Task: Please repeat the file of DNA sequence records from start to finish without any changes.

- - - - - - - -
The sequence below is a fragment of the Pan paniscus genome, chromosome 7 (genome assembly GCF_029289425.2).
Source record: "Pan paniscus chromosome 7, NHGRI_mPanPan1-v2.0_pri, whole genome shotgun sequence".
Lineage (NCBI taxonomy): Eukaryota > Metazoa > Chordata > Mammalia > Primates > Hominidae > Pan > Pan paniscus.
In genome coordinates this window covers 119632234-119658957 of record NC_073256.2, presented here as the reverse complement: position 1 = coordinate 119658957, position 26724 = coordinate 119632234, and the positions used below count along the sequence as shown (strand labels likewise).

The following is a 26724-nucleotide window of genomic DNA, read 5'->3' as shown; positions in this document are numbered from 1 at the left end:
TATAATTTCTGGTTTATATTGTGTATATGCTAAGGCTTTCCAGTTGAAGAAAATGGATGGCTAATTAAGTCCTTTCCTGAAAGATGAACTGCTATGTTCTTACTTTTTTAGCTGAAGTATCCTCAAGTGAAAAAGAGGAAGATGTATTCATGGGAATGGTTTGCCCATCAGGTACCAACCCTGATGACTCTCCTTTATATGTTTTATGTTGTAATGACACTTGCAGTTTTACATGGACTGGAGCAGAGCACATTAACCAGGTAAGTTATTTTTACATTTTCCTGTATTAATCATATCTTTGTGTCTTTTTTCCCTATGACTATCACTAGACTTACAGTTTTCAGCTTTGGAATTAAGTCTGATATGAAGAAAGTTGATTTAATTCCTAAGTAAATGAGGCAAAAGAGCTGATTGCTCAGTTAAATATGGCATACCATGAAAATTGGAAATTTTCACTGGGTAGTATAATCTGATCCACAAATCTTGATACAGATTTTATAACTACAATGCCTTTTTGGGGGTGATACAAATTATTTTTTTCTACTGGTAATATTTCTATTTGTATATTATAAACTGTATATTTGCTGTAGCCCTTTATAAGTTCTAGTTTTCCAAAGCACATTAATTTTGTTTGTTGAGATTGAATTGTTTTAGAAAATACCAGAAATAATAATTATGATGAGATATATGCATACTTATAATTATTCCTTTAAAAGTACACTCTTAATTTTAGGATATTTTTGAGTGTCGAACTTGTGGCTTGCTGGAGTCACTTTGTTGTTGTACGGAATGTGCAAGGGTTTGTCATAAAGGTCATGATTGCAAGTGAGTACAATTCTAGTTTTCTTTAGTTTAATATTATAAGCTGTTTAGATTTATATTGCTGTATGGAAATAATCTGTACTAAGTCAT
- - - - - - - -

The sequence below is a fragment of the Pan paniscus genome, chromosome 7 (genome assembly GCF_029289425.2).
Source record: "Pan paniscus chromosome 7, NHGRI_mPanPan1-v2.0_pri, whole genome shotgun sequence".
Lineage (NCBI taxonomy): Eukaryota > Metazoa > Chordata > Mammalia > Primates > Hominidae > Pan > Pan paniscus.
In genome coordinates this window covers 119632234-119658957 of record NC_073256.2, presented here as the reverse complement: position 1 = coordinate 119658957, position 26724 = coordinate 119632234, and the positions used below count along the sequence as shown (strand labels likewise).

The following is a 26724-nucleotide window of genomic DNA, read 5'->3' as shown; positions in this document are numbered from 1 at the left end:
TATAATTTCTGGTTTATATTGTGTATATGCTAAGGCTTTCCAGTTGAAGAAAATGGATGGCTAATTAAGTCCTTTCCTGAAAGATGAACTGCTATGTTCTTACTTTTTTAGCTGAAGTATCCTCAAGTGAAAAAGAGGAAGATGTATTCATGGGAATGGTTTGCCCATCAGGTACCAACCCTGATGACTCTCCTTTATATGTTTTATGTTGTAATGACACTTGCAGTTTTACATGGACTGGAGCAGAGCACATTAACCAGGTAAGTTATTTTTACATTTTCCTGTATTAATCATATCTTTGTGTCTTTTTTCCCTATGACTATCACTAGACTTACAGTTTTCAGCTTTGGAATTAAGTCTGATATGAAGAAAGTTGATTTAATTCCTAAGTAAATGAGGCAAAAGAGCTGATTGCTCAGTTAAATATGGCATACCATGAAAATTGGAAATTTTCACTGGGTAGTATAATCTGATCCACAAATCTTGATACAGATTTTATAACTACAATGCCTTTTTGGGGGTGATACAAATTATTTTTTTCTACTGGTAATATTTCTATTTGTATATTATAAACTGTATATTTGCTGTAGCCCTTTATAAGTTCTAGTTTTCCAAAGCACATTAATTTTGTTTGTTGAGATTGAATTGTTTTAGAAAATACCAGAAATAATAATTATGATGAGATATATGCATACTTATAATTATTCCTTTAAAAGTACACTCTTAATTTTAGGATATTTTTGAGTGTCGAACTTGTGGCTTGCTGGAGTCACTTTGTTGTTGTACGGAATGTGCAAGGGTTTGTCATAAAGGTCATGATTGCAAGTGAGTACAATTCTAGTTTTCTTTAGTTTAATATTATAAGCTGTTTAGATTTATATTGCTGTATGGAAATAATCTGTACTAAGTCAT